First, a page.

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Author Topic: Anubias rhizome rotting  (Read 6165 times)
Gregg
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« on: January 27, 2016, 11:06:03 AM »

Hello,

I have a new Anubias nana secured lightly to driftwood that soon developed a mushy grey rotting end that lost most of it's leaves.  I cut that piece off and dripped hydrogen peroxide on the whole of it. That was 2 days ago and I hope that ended the problem, though I've read that it can spread. There is another Anubias nana with no problems and several months older. It is a low light 20 gallon tank with a good flow and filtration.  The testing for ammonia, nitrates and nitrates is always in safe levels, 0 in all.  I do a 40% water change once a week.  The tank is not over stocked.  What might you think of this?

Gregg
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Pat Mary
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« Reply #1 on: January 27, 2016, 12:17:22 PM »

It could be that your Anubias nana was not healthy when you bought it.

"Safe" tells us nothing about your water parameters.  A reading for nitrates of 0 is almost impossible unless the tank has just been set up, or the tank is so overplanted that the plants are using up the nitrates.  Not likely.  If you are using test strips, they are extremely inaccurate.  You would need liquid reagents like the API Master Test Kit. 

What is the stocking of your tank and how large is it?  We need exact numbers and species.
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When in doubt, do a water change.
Gregg
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« Reply #2 on: January 27, 2016, 03:48:18 PM »

I was afraid of the chemistry questions, with my "0" nitrates statement. Yes, using an API kit with yest strips.  The tank is 24"X12"X16".  It was sold long ago as an Aqueon kit with hood and 15 watt 18" t8 light.  The substrate is med. to courser gravel, bought I believe with the tank.  So, rooted plants are out. It is unheated, but the extremes daily are little, and seasonally from 68F to 70f in winter to the mid 70'sF to 80F summer.  Subtropical as were, as another tank I own with similar plants.  Here the fish are a very healthy small shoal of 7 white clouds, 5 bloodfin tetras, and 4 black skirt tetras. The ph is above 7.8 and all I know is that our water is on the hard side, this is what is common knowledge and the streaks left on glass I believe mean the same.  My best success in this tank, and the smaller 15 gallon, is with java fern, pennywort is a plant neither growing much or dying.  A top fin anubias nana attached to a ceramic bridge is the one doing well, and one bought in a tube as anubias sp. tied to a cinder rock is doing fine so far.  The light, that single tube, is on 12 hours a day.  This is not very technical information but it is what I have. I bought this plant from a noted sales place and he used a dirted substrate with the rhizome above it of course.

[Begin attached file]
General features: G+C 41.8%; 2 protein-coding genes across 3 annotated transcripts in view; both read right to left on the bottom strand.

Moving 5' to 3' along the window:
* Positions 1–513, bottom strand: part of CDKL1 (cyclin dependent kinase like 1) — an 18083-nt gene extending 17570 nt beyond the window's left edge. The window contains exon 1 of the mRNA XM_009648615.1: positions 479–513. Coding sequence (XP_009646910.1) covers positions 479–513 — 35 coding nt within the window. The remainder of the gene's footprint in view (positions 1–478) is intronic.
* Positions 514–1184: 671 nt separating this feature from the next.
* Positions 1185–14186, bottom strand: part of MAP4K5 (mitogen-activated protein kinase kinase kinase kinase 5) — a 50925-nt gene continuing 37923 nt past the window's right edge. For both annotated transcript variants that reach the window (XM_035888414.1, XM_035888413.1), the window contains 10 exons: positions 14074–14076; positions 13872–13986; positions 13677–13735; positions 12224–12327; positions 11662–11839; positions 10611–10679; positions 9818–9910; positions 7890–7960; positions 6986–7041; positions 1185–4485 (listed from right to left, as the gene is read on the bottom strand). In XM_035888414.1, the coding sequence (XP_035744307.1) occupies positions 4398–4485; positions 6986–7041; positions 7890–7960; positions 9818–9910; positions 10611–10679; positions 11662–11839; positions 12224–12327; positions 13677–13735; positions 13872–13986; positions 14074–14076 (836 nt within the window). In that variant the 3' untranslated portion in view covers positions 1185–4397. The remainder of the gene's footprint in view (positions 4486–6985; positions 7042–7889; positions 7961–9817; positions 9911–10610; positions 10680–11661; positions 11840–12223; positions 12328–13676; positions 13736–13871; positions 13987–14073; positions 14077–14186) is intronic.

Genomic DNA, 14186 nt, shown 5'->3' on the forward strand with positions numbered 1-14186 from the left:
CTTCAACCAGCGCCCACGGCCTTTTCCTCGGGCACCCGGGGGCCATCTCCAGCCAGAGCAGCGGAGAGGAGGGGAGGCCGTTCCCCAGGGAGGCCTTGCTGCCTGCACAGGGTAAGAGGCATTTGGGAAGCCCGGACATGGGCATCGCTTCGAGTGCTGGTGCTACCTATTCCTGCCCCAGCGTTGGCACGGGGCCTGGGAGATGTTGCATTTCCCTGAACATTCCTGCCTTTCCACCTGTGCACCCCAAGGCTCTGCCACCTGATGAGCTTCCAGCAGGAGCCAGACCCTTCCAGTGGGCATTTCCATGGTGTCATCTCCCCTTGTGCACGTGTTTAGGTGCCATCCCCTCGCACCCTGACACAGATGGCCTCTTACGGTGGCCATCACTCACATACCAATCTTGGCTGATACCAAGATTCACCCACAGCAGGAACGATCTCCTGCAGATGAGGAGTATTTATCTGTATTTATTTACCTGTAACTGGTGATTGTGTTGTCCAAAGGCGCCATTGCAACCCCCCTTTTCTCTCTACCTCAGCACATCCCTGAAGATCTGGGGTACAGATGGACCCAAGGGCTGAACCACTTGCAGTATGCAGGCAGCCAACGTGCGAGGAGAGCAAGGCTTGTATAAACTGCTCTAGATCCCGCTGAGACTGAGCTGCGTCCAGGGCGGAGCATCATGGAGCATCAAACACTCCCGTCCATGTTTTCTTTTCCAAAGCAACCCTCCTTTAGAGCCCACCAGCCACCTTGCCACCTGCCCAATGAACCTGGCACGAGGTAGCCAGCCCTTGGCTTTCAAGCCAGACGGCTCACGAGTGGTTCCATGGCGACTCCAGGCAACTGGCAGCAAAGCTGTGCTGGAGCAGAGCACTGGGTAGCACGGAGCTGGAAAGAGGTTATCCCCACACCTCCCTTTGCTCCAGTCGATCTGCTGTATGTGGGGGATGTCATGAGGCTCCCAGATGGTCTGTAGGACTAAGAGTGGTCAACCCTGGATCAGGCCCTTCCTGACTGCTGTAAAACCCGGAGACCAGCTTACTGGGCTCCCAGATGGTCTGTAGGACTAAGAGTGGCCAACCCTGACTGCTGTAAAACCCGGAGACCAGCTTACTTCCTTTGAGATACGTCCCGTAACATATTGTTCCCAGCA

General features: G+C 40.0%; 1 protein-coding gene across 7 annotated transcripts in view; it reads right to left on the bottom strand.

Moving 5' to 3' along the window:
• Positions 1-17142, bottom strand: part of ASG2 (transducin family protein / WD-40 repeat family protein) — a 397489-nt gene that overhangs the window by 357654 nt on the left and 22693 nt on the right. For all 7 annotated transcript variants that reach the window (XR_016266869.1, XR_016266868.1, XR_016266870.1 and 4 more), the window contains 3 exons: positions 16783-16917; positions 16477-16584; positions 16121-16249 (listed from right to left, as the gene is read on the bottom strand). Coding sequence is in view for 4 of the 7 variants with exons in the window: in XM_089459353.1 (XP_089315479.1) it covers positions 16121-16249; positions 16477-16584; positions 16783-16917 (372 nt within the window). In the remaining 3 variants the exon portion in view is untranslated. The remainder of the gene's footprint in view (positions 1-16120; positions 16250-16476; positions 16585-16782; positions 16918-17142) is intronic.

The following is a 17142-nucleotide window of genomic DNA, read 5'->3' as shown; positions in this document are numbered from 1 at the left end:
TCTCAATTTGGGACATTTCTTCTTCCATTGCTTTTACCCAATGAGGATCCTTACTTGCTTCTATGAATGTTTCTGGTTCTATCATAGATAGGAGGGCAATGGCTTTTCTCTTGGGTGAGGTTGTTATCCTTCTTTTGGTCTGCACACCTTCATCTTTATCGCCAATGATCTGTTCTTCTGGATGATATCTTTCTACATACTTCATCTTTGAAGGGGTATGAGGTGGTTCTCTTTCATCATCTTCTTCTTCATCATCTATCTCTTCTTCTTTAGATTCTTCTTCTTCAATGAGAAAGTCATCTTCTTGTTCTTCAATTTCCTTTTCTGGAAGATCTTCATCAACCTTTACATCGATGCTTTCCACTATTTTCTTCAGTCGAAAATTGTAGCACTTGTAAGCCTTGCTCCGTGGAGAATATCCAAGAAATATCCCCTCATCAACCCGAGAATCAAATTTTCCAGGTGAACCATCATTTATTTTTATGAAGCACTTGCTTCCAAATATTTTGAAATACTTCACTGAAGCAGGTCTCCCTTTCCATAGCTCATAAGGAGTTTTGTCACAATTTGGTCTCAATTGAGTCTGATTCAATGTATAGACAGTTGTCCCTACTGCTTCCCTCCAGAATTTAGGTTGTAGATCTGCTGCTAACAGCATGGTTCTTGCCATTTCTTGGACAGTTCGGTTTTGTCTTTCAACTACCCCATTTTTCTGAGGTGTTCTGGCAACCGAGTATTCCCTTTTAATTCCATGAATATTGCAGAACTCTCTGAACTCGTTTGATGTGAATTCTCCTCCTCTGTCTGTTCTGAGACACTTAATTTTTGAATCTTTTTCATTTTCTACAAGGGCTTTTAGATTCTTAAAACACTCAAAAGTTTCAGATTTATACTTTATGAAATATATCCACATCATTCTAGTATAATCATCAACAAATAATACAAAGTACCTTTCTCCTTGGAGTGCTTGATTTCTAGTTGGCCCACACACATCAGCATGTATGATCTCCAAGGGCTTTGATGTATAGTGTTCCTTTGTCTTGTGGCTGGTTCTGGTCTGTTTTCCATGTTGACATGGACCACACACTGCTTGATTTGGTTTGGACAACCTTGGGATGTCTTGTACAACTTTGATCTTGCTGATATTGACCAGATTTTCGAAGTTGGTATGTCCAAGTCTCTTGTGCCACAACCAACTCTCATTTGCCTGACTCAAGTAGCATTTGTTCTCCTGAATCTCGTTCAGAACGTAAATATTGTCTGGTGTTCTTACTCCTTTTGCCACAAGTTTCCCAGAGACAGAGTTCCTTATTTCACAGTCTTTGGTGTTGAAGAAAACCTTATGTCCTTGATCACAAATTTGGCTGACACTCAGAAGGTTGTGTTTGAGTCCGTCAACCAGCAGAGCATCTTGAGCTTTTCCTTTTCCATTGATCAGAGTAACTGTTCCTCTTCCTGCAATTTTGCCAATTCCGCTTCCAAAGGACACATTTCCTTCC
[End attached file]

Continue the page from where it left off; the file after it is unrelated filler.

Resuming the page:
Hope this helps, and thanks for your reply.

Gregg
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TwoTankAmin
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« Reply #3 on: January 27, 2016, 05:49:25 PM »

Sometime they do that. As long as the problem ended there, I would not worry about it especially since the other anubias is fine. The problem may have been caused before you got it. Just keep an eye on things to be sure is was a freak occurrence rather than an ongoing problem. I have never had one completely rot.
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gunnered72
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Theres more water than air in here :P


« Reply #4 on: January 28, 2016, 02:26:35 AM »

Ive seen this with some of my Anubias...Its harmless...Just be sure to cut of the rotting part...The plant should survive once there is some small section of rhizome left!
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Gregg
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« Reply #5 on: January 28, 2016, 09:58:25 AM »

Thank you all so much,